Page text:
Street Smarts: Volvo’s highway horsepower green diesel

20 June 2024

Company says its brand-new 700-hp diesel engine is good for the environment

Volvo FH16 highway truck New truck length and weight laws in Sweden have spurred Volvo to develop an all-new, high-horsepower diesel engine. (Photo: Volvo)

Naturally, a trip to Volvo’s home city of Gothenburg, Sweden, is going to be packed with presentations on zero-emission vehicle technology. Environmentalism has always been one of the Swedish truck and engine OEM’s core values. And no other engine manufacturer on the planet has embraced the fight against climate change quite as enthusiastically as Volvo has.

So, when you hear that the OE just released a brand-new, 700-hp truck engine, it’s understandable if you’re confused.

But as I noted last month in Street Smarts, Volvo sees a bright future for internal combustion engines and, in the short term, for diesel engines running on renewable diesel fuel. The OEM believes that even high-horsepower diesel engines can contribute to trucking’s quest to be a net-zero emissions industry by 2050 – if deployed correctly and in the right applications.

Bigger, cleaner, greener, leaner

The new Volvo D17 is the largest diesel engine ever put under the cab of a Volvo truck. And it’s the most powerful, too.

The engine is available in three versions: 600 hp, 700 hp and the heavyweight champ 780-hp option. These engines churn out an incredible 2,212, 2,507 and 2,802 lb.-ft. of torque, respectively.

Volvo D17 engine The D17 engine takes advantage of the latest diesel technology. The result is a lighter, cleaner, more fuel-efficient engine than its predecessor. (Photo: Volvo)

Volvo leveraged the latest diesel engine technology, including the OEM’s patented WAVE combustion technology to deliver an engine that gives drivers faster, more precise throttle response and – yes, Virginia – improved fuel economy compared to the D16 diesel it replaces. It also weighs less than the D16, too.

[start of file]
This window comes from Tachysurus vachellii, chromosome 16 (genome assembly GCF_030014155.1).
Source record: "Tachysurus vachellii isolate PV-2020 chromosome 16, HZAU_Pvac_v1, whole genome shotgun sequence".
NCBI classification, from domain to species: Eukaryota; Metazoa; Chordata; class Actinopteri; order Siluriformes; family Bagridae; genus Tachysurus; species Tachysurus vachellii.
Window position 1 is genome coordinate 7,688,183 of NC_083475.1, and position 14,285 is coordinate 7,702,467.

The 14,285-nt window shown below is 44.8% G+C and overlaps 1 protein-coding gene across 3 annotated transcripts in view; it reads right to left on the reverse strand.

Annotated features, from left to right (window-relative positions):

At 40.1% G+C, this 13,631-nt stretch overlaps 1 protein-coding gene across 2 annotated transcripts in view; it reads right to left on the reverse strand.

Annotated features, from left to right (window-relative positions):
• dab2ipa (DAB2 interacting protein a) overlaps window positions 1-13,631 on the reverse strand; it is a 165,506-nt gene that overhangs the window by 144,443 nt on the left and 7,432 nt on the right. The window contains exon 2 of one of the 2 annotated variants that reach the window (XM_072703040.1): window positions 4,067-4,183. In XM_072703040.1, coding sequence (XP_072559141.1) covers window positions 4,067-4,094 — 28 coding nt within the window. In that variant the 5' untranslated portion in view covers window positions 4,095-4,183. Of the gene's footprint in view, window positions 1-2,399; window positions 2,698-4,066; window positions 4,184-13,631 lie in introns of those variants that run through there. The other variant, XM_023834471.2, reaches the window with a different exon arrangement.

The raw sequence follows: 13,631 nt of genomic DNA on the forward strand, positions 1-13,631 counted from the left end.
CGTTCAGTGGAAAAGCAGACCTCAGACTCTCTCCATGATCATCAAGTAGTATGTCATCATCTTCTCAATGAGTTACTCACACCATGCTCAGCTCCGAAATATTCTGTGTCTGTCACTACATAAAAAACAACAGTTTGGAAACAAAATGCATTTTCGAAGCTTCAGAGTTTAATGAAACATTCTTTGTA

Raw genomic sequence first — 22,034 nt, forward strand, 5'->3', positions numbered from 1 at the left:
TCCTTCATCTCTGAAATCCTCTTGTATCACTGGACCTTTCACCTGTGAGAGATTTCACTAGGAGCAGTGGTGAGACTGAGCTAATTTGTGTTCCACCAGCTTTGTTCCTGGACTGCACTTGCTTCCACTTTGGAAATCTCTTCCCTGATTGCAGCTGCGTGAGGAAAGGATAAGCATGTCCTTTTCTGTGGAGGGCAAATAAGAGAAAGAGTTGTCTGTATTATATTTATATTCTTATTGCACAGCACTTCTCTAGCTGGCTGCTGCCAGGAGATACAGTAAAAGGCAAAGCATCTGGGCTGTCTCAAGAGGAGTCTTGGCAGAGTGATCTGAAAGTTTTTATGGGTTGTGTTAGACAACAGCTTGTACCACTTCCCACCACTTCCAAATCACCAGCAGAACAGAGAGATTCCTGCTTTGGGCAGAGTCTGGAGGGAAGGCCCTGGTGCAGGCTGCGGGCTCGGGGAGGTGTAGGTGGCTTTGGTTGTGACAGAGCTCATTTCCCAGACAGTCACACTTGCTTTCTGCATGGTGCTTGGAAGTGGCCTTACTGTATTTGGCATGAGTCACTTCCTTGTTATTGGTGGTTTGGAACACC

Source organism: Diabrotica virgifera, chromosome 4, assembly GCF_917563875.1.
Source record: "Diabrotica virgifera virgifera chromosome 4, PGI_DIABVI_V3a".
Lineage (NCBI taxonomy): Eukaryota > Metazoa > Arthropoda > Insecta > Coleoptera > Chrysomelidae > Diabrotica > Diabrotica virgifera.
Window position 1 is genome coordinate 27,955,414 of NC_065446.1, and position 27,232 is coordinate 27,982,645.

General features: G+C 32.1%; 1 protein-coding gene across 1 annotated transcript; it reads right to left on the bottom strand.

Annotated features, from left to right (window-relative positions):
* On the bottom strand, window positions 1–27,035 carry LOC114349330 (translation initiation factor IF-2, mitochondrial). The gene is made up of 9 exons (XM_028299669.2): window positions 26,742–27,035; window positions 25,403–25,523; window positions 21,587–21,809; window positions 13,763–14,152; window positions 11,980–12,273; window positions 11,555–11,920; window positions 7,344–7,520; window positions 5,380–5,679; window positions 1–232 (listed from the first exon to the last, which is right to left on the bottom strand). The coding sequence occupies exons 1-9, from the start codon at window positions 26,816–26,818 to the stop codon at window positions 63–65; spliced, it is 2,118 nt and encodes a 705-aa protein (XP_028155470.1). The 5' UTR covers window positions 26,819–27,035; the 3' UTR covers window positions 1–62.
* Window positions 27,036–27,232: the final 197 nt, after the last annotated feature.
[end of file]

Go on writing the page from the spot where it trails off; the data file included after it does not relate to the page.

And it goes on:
Other upgrades include a new fuel injection system that aids in providing optimal fuel economy, while increased peak cylinder pressure enables high power output.

D17 engine brake power has also been increased across the entire speed range. This enables fast gear shifts and results in less wear and tear on the brake pads and disc brakes while being more efficient going downhill.

Volvo also fine-tuned its I-Shift automated transmission to deliver faster upshifts and downshifts. Fast shifts are critical when pulling heavy loads like combination trailers. But these enhancements also deliver a smoother ride and make the most efficient use of engine power possible while contributing to enhanced fuel efficiency.

The D17 is certified to run on biodiesel in all power ratings. Additionally, the 700-hp version is also certified to run on 100% biodiesel (B100).

Taken as a whole, the D17 is a low-emissions, high fuel economy option for diesel fleets running in Europe now. As such, the OEM sees the new engine as wholly in line with its zero-emission mission. Unfortunately, Volvo is not planning to offer the D17 as an option in North America right now.

Mini road trains and renewable diesel fuel

Of course, every engine manufacturer needs a high-horsepower engine in its lineup for severe-duty and high-capacity applications. But there’s another significant driver behind the development of the D17 – new tractor-trailer length and weight laws in Sweden.

Under new regulations, which went into effect on Dec. 1, 2023, it is now legal to run combination trailers totaling 113 ft. (34.5 m) in length and up to 100 tons (93 tonnes) GCW on mandated Swedish highways.

The Swedish government calculates that using these longer and heavier combinations can reduce energy consumption by up to 30% for individual vehicles and by 4% to 6% overall. These figures hold true for BEVs, hydrogen fuel cells and biofuel and diesel engines, as well.

Jack Roberts is a Tuscaloosa, Ala.-based independent journalist and licensed commercial driver with more than 20 years’ experience covering the North American and global trucking industries.

More to the point, Volvo’s truck engineers note that one 34.5 m tractor-trailer can haul as much freight as two to three conventional tractor-trailer rigs, with equivalent reductions in NOx emissions and fuel consumption. That means fewer greenhouse gas emissions, less fuel burned and fewer trucks on the road.

For now, Sweden is limiting 34.5-m tractor-trailer combinations only on its safest and most modern highways – approximately 5,000 km in total. But I think the Swedes are on to something. This “mini road train” concept is one that I think would work very well here in North America. Running longer combinations that can take three conventional, 53-ft. tractor-trailers off the road makes a lot of sense from environmental, fuel efficiency and congestion points of view.

And those benefits could be increased substantially if those trucks – limited to interstate highways – were running on renewable diesel fuel and under autonomous control.

The reality is that diesel fuel is going to be in the mix for some time to come. In my opinion, it’s time to take a fresh look at diesel fuel, along with new and innovative ways of using it. By doing so, we can make significant strides toward saving the planet while making sure freight keeps moving.

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